President Bhattacharjee reported that last summer Prof. Kurtz had sent President Coleman a proposal to establish a flag.  Faculty Council has endorsed this proposal.  Prof. Kurtz explained that he thought it would be a very nice idea if we had a flag.  Why should we have one?  We could bring it out for ceremonial occasions, such as graduation or convocations, and it could be lowered when a faculty or student passed away.  It might be more appropriate to have university flag rather than US flag for those occasions, as it would be more connected to life at the university. Also, having these kinds of events with a juried competition is a happy event, which can give us an opportunity to come together.  Prof. Aikin commented, as someone having an office that overlooks the flag, that she had trouble imaging two poles as described in the proposal.  President Bhattacharjee suggested we separate the ideas of having two poles vs. having a flag.  Prof. Kurtz explained that his proposal is really for having a flag, and that he hadn’t thought too much about how it would be displayed.  Prof. Seaba humorously suggested having a Flag Etiquette and Protocol Committee, and then asked whether there is evidence of an old flag?  President Coleman answered that no one could find any.  Prof. Hurtig brought up two issues. First, the Old Capitol is an historic building, so we can’t change its design.  If the Senate is to consider this, we should separate the idea of a flag from how it’s displayed.  President Coleman reported what is happening now, when we would like to fly the US and state flags but the dome and its flagpole are gone.  She had asked FSG to find a new place for a flagpole.  They will put one someplace on the Pentacrest for the interim.  Prof. K. Ringen asked how much a university flag would cost.  She would be absolutely opposed to this proposal if it prevents a faculty member from going to a conference or supporting a graduate student.  Prof. Kurtz anticipated that we could find some alumnus who might support this.  Prof. Ringen also feared that this might turn out to be a PR issue at a time when we under siege:  it might seem frivolous.  Prof. Kurtz responded that this is a perfect time: symbols are important.  Prof. Hurtig thought we could turn this into a fund-raising opportunity. When times are tough, there is not a better time to do something positive.  This could help boost morale.  Prof. Nixon appreciated the idea but suggested that a flag as an icon might be looking backward, as we have had flags for thousands of years.  He suggested an alternative, such as a 3D hologram, which would set us apart. Prof. LeBlond humorously added that since universities are feudal organizations, a flag would be most appropriate!  He believes in symbolism of a flag, and felt that they can have tremendous value.  Prof. Westefeld liked the idea of the outcome of the proposal.  If it’s a competition, the process can include people from outside the university, and bring them in.  Prof. Tachau had agreed with Prof. Ringen, but the idea of inclusion swayed her opinion.  Associate Provost Clark reported that the Emeritus Faculty Council voted strongly against the proposal.  They thought it was silly.  Prof. Berman responded that she likes to get up in a cap and gown and read the names of students who are graduating.  It is one of our responsibilities to the state to provide a symbol of the importance of higher education.  President Bhattacharjee reported that he had gotten a suggestion from a design colleague to keep the design of a flag out of the hands of amateurs.  Prof. Gratama volunteered to be on committee if the idea is accepted.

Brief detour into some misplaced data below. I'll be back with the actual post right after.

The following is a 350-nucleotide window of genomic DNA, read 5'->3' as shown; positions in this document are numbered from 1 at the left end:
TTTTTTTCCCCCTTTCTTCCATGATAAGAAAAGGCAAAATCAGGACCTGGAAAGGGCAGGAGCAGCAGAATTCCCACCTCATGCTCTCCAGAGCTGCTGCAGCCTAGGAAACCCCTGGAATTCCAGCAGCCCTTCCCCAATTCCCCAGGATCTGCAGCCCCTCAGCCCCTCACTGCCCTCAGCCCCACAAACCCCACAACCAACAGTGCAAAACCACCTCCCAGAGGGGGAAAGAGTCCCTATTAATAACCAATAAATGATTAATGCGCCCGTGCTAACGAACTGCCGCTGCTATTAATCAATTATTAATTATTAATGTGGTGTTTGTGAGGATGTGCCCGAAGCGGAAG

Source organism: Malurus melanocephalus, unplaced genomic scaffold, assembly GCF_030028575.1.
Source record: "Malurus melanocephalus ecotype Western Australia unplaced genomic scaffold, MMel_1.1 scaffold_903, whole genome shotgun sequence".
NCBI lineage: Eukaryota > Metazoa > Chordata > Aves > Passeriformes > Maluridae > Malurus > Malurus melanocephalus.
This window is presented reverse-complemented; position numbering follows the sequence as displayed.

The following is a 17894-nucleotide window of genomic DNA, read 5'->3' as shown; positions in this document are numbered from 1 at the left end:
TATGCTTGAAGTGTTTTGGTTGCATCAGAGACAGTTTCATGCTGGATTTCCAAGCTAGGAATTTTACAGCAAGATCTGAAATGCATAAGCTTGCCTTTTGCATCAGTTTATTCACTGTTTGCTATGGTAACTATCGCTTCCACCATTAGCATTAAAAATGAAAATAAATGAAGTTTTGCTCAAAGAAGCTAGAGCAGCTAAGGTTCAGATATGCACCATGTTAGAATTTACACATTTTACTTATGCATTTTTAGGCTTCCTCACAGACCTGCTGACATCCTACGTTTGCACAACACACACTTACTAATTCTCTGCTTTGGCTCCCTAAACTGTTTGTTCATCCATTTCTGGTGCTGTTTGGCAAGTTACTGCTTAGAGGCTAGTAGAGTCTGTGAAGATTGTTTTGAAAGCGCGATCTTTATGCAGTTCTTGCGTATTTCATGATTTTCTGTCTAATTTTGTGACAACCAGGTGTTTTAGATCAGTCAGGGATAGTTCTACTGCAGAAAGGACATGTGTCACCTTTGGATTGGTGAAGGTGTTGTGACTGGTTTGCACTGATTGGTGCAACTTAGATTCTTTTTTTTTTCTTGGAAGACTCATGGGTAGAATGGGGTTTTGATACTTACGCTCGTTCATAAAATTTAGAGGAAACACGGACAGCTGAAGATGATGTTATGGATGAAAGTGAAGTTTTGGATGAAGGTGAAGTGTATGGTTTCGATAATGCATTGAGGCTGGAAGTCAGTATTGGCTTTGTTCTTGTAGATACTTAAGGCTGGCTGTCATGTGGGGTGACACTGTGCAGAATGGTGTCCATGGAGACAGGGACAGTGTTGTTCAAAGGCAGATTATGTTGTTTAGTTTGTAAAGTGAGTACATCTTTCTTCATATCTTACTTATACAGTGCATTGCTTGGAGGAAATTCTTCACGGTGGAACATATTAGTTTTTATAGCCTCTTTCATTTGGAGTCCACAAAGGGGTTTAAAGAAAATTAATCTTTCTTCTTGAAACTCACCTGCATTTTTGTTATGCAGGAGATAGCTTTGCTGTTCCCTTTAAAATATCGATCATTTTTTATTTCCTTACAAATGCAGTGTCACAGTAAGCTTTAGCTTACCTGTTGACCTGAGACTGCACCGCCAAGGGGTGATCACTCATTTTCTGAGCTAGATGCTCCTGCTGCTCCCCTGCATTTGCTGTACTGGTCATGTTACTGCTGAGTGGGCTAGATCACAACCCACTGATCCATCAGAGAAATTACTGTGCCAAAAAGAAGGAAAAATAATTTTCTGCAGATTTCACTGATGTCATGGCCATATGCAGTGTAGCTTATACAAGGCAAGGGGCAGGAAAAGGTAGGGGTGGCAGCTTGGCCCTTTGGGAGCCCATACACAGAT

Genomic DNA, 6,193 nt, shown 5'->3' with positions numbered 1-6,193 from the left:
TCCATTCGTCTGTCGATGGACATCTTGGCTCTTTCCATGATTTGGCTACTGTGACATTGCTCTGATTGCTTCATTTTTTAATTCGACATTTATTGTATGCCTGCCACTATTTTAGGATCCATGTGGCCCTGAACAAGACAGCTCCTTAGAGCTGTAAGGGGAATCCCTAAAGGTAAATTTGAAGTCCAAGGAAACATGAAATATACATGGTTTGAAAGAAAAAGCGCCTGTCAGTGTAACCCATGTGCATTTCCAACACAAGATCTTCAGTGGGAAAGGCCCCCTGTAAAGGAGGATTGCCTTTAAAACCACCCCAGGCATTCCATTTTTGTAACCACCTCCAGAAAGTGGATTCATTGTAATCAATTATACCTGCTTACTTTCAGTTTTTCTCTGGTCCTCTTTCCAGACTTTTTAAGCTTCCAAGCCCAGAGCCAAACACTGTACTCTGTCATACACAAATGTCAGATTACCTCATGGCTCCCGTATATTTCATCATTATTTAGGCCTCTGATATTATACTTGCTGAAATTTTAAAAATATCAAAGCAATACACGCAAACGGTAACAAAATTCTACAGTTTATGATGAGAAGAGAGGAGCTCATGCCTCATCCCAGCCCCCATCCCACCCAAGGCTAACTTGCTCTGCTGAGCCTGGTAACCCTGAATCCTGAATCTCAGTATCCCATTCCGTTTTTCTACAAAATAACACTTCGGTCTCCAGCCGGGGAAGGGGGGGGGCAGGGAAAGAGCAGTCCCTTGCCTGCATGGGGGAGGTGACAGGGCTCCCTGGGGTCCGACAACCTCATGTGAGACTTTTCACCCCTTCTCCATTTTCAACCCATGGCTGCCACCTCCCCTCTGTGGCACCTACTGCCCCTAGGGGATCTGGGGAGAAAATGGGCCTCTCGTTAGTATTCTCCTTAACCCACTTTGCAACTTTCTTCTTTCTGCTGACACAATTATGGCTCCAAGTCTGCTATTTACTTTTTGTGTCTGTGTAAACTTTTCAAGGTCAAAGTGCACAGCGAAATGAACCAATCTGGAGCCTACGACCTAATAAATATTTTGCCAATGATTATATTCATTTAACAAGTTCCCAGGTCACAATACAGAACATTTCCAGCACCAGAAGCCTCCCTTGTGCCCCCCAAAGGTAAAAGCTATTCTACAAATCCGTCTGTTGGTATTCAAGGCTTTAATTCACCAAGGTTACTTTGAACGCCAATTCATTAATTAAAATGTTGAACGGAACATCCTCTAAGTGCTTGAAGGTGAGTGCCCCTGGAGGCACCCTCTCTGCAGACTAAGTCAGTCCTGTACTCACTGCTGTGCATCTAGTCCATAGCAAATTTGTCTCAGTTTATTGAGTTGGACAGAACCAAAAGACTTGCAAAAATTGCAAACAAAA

Prof. Raymond called the question to vote on the amended proposal.  The motion carried.


Prof. Kurtz moved and Prof. Tachau seconded the following:


MOTION: To accept the amended proposal.  The motion carried.


IV.  Adjournment


The meeting was adjourned at 5:08.


Respectfully submitted,

Erin Irish, Secretary